Stranger Things isn’t the only brand account doing this. Smaller brand accounts, such as the Instagram account for the Nancy Drew PC games employ this strategy in a more personal way than larger brands tend to. The account reposts posts from other creators about their games and will repost announcements that people are live streaming their games. They make merchandise that is specifically poking fun at their fanbase, such as the Big Island Mike bucket hat. More interesting is the Back to School with SleuthStyle backpack, a collaboration with a small company, SleuthStyle, that makes fan merchandise. Keeping the fanbase so closely intertwined with the company is a rare thing to find, even in this new climate for more laid back advertising. 

Personalization of advertising isn’t an inherently harmful thing. However, social media has not completely rewritten advertising to be a perfect, peaceful thing. Companies, particularly those that make something to buy, are partaking in sustainable marketing. Sustainable marketing is “simply marketers working together to foster marketing activities and strategies that promote environmental wellbeing, social equity, and economic development in a manner that enhances the business.” wrote Adanma Onuoha in the Network for Business Stability article on Sustainable Marketing. This can inspire a company to make good, thoughtful changes to their product. However, some companies aren’t so willing to change. 

“[…] brands will need to both understand the social values of their customer base and make real, tangible changes to practices that are out of alignment.” Chris Martin said in Forbes’ key marketing strategies article. It’s becoming increasingly pertinent that companies adapt to supporting what their customers view as important. Green marketing is one facet of that, too often used dishonestly to pull people in.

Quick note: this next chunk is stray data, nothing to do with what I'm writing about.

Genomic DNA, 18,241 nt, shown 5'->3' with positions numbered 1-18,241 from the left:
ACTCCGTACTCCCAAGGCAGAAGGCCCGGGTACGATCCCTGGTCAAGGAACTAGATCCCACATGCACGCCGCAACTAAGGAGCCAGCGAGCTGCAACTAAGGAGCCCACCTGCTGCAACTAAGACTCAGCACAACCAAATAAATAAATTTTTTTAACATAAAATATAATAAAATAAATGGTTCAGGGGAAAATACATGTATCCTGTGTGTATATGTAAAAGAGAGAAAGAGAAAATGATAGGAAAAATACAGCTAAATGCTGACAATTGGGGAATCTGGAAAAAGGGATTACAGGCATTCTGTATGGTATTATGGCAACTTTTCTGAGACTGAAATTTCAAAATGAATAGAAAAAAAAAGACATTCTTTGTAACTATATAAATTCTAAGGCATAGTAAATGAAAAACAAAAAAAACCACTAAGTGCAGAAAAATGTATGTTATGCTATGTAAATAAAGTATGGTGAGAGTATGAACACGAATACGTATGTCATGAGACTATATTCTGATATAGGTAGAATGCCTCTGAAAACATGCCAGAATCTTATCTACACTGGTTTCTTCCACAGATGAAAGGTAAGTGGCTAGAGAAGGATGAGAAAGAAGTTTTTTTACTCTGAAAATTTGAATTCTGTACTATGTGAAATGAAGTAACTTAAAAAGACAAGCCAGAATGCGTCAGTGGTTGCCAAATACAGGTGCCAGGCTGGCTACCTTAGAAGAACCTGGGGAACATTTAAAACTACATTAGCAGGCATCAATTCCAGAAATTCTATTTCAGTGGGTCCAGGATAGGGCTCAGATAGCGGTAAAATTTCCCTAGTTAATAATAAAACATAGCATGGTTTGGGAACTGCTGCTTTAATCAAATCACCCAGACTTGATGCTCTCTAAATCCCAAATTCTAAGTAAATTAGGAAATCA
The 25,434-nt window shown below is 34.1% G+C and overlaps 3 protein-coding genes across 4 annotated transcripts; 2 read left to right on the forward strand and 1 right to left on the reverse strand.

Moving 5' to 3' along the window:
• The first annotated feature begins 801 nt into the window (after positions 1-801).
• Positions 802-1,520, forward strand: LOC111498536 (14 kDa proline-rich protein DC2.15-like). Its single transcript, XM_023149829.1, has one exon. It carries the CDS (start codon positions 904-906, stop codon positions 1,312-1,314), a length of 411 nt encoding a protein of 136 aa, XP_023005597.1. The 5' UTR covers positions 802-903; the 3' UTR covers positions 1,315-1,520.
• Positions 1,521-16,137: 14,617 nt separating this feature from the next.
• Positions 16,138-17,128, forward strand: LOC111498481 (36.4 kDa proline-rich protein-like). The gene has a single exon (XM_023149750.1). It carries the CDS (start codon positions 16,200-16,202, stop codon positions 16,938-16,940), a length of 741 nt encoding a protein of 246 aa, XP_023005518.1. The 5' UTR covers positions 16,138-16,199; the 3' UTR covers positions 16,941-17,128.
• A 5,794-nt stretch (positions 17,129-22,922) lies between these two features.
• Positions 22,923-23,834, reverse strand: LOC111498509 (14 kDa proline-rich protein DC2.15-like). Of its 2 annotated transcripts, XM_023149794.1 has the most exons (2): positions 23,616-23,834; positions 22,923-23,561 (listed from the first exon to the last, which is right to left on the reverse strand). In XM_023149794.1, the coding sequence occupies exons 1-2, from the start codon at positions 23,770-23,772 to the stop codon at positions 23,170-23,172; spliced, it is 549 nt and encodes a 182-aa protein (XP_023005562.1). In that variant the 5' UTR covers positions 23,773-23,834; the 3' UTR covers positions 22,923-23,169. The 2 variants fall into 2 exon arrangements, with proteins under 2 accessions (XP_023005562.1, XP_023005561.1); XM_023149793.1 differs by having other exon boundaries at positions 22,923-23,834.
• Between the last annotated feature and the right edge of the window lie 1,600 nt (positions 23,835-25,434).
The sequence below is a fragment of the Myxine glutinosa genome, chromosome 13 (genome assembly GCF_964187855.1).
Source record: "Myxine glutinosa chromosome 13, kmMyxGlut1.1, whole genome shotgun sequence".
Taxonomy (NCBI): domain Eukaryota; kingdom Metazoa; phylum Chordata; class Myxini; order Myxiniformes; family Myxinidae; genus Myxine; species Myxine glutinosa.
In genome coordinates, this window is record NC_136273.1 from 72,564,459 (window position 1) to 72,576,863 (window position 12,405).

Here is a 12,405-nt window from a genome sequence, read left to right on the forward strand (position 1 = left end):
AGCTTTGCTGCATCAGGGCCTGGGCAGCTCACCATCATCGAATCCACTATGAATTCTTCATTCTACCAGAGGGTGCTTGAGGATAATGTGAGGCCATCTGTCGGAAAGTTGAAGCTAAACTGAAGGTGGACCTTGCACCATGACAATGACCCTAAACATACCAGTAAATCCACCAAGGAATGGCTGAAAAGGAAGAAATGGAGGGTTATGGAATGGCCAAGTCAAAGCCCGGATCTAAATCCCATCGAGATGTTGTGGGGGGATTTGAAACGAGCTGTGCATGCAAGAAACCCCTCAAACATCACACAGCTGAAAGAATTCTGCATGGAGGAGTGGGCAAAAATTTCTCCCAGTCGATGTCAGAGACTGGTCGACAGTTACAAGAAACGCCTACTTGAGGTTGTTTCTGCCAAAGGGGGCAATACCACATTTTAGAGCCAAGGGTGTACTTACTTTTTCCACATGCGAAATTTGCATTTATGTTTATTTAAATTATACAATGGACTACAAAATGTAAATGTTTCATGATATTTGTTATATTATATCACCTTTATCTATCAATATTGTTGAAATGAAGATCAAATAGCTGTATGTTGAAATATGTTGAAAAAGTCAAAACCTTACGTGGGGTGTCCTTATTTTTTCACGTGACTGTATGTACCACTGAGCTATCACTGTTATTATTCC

Adanma Onuoha continued writing on sustainable marketing, “A product might seem ‘green’ by some metrics but not be truly necessary or sustainable.” This is what greenwashing is, and it’s not uncommon either. 

“Last year TerraChoice issued its second report on [greenwashing], identifying 2,219 products making green claims—an increase of 79% over the company’s first report two years earlier…TerraChoice also concluded that 98% of those products were guilty of greenwashing.” Richard Dahl wrote in the National Library of Medicine article about greenwashing. In an effort to get more traction, companies claim to be “green”, when they are in reality dishonestly advertising their product. The average person isn’t well equipped to do thorough research on a product to figure out if it is truly “green”, so they see that label and are more likely to buy. However, greenwashing has made it so those people are being tricked, and people and the environment alike are suffering. 

Greenwashing is nothing more than a strategy used so that the company can earn more money. Richard Dahl continued in his greenwashing article, “We’re also seeing these aggressive, competitive green advertisements where a company will say ‘Not only are we green, not only are we making significant efforts toward sustainability, but our competitors aren’t.’” Not only will companies use their own supposed “green” status to trick their customers, but they use it to attack other companies. 

Personalized, fun advertising may be a bright spot of change in advertising, but it allows for a larger problem. Advertising to a population who becomes less willing to listen to wordy advertisements allows for these shortcuts to happen. As a people, it becomes more pertinent for the rising generations to be smarter, and more willing to research. Research is how greenwashing can be properly combated, and the environment can be protected.